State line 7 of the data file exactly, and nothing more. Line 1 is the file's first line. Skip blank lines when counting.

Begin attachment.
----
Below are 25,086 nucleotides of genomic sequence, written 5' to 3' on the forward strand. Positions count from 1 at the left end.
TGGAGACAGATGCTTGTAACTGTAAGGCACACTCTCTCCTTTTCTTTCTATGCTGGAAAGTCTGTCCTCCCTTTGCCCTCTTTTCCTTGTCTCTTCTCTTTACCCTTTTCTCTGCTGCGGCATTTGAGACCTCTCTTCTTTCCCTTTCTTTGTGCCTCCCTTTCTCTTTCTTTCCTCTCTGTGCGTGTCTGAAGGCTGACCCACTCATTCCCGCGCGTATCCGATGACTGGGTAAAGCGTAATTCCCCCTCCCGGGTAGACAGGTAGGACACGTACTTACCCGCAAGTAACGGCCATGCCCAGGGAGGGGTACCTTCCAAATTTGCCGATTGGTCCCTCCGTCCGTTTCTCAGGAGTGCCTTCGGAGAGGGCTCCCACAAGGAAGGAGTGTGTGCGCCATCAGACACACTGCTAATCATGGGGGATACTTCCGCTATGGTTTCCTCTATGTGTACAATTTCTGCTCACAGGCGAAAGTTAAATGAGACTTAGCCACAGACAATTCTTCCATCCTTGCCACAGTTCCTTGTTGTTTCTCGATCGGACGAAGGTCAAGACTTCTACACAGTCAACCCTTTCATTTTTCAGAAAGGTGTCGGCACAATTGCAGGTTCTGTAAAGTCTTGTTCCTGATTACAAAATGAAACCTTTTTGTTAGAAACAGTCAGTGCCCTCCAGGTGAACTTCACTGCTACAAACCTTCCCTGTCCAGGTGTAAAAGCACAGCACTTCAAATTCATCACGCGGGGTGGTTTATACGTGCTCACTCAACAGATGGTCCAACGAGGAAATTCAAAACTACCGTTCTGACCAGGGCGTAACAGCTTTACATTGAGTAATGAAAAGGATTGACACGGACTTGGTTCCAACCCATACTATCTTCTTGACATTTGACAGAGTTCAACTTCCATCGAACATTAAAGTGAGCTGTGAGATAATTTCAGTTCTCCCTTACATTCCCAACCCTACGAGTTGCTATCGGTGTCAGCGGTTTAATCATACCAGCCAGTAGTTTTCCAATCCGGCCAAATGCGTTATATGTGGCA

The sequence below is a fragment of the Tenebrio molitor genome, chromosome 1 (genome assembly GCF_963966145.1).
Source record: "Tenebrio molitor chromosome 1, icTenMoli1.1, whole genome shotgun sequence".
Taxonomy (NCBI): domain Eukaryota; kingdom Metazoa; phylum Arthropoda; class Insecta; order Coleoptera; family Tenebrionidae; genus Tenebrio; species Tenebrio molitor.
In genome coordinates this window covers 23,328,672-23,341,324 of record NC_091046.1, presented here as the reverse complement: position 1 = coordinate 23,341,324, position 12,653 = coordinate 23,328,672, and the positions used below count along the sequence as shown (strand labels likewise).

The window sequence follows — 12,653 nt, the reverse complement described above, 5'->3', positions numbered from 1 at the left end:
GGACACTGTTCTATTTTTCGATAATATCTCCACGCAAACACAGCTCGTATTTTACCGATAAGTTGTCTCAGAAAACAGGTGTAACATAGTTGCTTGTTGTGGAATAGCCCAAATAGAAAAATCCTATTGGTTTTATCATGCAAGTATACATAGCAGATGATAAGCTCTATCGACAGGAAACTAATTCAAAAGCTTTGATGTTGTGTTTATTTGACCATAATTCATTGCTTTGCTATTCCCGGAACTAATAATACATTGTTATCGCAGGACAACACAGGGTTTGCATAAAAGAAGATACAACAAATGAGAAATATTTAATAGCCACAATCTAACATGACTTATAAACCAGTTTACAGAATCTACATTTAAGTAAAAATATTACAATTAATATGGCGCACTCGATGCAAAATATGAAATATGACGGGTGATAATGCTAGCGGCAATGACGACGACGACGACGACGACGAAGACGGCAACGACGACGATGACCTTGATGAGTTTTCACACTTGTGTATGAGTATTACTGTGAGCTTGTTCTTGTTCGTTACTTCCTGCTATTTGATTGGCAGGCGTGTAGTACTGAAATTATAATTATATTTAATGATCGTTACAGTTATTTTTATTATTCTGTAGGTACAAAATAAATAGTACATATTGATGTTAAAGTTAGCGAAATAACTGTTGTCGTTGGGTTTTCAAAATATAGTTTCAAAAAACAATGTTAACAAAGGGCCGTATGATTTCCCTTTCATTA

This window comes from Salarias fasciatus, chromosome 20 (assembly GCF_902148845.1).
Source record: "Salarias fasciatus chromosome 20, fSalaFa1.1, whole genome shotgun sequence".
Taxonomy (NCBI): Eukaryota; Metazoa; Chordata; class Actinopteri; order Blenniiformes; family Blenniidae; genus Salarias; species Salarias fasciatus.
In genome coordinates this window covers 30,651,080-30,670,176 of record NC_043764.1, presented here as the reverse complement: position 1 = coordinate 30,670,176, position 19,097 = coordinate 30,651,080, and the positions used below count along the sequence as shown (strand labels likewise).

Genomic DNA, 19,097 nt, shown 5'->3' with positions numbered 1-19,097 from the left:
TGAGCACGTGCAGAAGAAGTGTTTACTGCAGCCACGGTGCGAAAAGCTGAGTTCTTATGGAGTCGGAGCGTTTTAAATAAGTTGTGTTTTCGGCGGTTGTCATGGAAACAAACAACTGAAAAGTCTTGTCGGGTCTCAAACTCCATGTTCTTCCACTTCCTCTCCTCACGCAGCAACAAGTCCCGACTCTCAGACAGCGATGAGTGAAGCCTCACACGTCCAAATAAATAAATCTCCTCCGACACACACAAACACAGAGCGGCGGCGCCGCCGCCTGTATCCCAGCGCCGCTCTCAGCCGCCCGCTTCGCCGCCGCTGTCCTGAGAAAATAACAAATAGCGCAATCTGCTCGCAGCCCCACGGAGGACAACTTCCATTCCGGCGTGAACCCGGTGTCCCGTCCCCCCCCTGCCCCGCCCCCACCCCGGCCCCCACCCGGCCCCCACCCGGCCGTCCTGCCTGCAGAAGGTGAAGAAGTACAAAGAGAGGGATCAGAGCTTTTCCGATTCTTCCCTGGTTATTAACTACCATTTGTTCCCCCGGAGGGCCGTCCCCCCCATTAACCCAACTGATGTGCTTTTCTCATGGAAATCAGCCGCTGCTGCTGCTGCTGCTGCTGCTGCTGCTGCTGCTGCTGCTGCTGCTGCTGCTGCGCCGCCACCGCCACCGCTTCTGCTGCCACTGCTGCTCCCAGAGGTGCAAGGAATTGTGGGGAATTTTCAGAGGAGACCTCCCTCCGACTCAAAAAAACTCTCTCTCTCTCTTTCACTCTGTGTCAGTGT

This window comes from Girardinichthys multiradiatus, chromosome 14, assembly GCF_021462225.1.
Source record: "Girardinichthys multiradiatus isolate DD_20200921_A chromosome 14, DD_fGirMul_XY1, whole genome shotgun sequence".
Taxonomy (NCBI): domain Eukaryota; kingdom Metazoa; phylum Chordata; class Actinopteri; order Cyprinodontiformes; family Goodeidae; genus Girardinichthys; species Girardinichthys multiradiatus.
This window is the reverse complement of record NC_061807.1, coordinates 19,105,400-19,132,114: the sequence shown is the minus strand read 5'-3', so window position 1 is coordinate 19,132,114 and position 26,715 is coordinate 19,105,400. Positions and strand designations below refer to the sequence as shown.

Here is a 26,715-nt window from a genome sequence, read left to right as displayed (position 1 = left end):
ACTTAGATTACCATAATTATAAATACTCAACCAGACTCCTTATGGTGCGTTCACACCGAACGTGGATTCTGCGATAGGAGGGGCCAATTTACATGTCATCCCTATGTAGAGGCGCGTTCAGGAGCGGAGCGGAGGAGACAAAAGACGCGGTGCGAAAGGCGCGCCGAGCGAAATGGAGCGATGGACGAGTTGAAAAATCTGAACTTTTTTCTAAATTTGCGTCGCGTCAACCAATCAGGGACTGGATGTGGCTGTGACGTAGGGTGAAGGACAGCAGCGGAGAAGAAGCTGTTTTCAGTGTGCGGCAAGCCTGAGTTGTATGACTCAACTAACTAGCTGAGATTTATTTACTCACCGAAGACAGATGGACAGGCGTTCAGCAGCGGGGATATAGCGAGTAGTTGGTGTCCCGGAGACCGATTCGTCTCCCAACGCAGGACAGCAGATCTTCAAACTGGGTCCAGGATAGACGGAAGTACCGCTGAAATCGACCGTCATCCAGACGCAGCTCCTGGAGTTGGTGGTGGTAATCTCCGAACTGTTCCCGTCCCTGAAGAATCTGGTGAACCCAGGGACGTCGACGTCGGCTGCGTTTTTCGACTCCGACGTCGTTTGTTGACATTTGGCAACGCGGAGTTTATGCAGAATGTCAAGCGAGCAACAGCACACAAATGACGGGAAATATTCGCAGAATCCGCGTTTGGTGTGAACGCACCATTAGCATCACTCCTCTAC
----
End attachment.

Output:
The window sequence follows — 12,653 nt, the reverse complement described above, 5'->3', positions numbered from 1 at the left end: